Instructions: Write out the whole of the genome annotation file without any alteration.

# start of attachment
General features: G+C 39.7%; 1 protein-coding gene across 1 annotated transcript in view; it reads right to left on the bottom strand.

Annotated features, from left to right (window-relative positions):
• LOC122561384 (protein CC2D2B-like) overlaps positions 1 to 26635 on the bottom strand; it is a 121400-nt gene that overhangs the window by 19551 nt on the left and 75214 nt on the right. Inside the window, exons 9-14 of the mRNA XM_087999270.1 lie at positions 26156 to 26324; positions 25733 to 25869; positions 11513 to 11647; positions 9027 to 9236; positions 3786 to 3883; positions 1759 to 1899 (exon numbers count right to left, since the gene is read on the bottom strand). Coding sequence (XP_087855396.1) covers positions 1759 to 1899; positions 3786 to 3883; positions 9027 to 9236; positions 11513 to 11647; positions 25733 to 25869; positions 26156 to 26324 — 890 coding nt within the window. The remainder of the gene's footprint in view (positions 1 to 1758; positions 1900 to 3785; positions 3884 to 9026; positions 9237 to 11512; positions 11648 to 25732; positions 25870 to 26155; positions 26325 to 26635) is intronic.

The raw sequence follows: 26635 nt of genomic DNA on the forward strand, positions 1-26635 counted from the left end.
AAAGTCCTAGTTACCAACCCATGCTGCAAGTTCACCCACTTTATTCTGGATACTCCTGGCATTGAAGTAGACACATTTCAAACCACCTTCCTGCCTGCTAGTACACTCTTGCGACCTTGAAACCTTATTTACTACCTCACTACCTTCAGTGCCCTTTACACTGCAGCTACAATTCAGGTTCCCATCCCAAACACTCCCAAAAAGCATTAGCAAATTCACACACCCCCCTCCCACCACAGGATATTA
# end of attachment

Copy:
General features: G+C 39.7%; 1 protein-coding gene across 1 annotated transcript in view; it reads right to left on the bottom strand.

Annotated features, from left to right (window-relative positions):
• LOC122561384 (protein CC2D2B-like) overlaps positions 1 to 26635 on the bottom strand; it is a 121400-nt gene that overhangs the window by 19551 nt on the left and 75214 nt on the right. Inside the window, exons 9-14 of the mRNA XM_087999270.1 lie at positions 26156 to 26324; positions 25733 to 25869; positions 11513 to 11647; positions 9027 to 9236; positions 3786 to 3883; positions 1759 to 1899 (exon numbers count right to left, since the gene is read on the bottom strand). Coding sequence (XP_087855396.1) covers positions 1759 to 1899; positions 3786 to 3883; positions 9027 to 9236; positions 11513 to 11647; positions 25733 to 25869; positions 26156 to 26324 — 890 coding nt within the window. The remainder of the gene's footprint in view (positions 1 to 1758; positions 1900 to 3785; positions 3884 to 9026; positions 9237 to 11512; positions 11648 to 25732; positions 25870 to 26155; positions 26325 to 26635) is intronic.

The raw sequence follows: 26635 nt of genomic DNA on the forward strand, positions 1-26635 counted from the left end.
AAAGTCCTAGTTACCAACCCATGCTGCAAGTTCACCCACTTTATTCTGGATACTCCTGGCATTGAAGTAGACACATTTCAAACCACCTTCCTGCCTGCTAGTACACTCTTGCGACCTTGAAACCTTATTTACTACCTCACTACCTTCAGTGCCCTTTACACTGCAGCTACAATTCAGGTTCCCATCCCAAACACTCCCAAAAAGCATTAGCAAATTCACACACCCCCCTCCCACCACAGGATATTA